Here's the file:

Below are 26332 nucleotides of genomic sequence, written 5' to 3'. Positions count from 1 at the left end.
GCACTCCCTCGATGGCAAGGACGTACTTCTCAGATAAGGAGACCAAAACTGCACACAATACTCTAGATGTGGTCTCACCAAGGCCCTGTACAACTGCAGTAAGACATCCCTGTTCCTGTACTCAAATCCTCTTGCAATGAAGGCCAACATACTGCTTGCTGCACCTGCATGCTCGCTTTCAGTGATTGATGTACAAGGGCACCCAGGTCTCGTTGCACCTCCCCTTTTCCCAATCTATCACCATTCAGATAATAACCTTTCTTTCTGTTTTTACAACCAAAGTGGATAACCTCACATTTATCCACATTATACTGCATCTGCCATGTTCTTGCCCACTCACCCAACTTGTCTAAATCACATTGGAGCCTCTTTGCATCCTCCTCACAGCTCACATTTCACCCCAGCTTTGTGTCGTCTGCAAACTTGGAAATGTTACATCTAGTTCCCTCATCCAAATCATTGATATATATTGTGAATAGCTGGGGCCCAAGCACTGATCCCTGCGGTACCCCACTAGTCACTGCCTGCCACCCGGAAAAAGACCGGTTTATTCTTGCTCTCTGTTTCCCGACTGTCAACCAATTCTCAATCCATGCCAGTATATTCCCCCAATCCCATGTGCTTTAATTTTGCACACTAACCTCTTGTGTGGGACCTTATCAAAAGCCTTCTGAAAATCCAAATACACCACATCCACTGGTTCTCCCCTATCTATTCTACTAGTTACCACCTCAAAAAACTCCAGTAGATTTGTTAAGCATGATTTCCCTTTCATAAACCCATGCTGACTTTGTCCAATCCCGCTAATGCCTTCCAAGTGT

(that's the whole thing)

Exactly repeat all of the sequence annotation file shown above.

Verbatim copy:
Below are 26332 nucleotides of genomic sequence, written 5' to 3'. Positions count from 1 at the left end.
GCACTCCCTCGATGGCAAGGACGTACTTCTCAGATAAGGAGACCAAAACTGCACACAATACTCTAGATGTGGTCTCACCAAGGCCCTGTACAACTGCAGTAAGACATCCCTGTTCCTGTACTCAAATCCTCTTGCAATGAAGGCCAACATACTGCTTGCTGCACCTGCATGCTCGCTTTCAGTGATTGATGTACAAGGGCACCCAGGTCTCGTTGCACCTCCCCTTTTCCCAATCTATCACCATTCAGATAATAACCTTTCTTTCTGTTTTTACAACCAAAGTGGATAACCTCACATTTATCCACATTATACTGCATCTGCCATGTTCTTGCCCACTCACCCAACTTGTCTAAATCACATTGGAGCCTCTTTGCATCCTCCTCACAGCTCACATTTCACCCCAGCTTTGTGTCGTCTGCAAACTTGGAAATGTTACATCTAGTTCCCTCATCCAAATCATTGATATATATTGTGAATAGCTGGGGCCCAAGCACTGATCCCTGCGGTACCCCACTAGTCACTGCCTGCCACCCGGAAAAAGACCGGTTTATTCTTGCTCTCTGTTTCCCGACTGTCAACCAATTCTCAATCCATGCCAGTATATTCCCCCAATCCCATGTGCTTTAATTTTGCACACTAACCTCTTGTGTGGGACCTTATCAAAAGCCTTCTGAAAATCCAAATACACCACATCCACTGGTTCTCCCCTATCTATTCTACTAGTTACCACCTCAAAAAACTCCAGTAGATTTGTTAAGCATGATTTCCCTTTCATAAACCCATGCTGACTTTGTCCAATCCCGCTAATGCCTTCCAAGTGT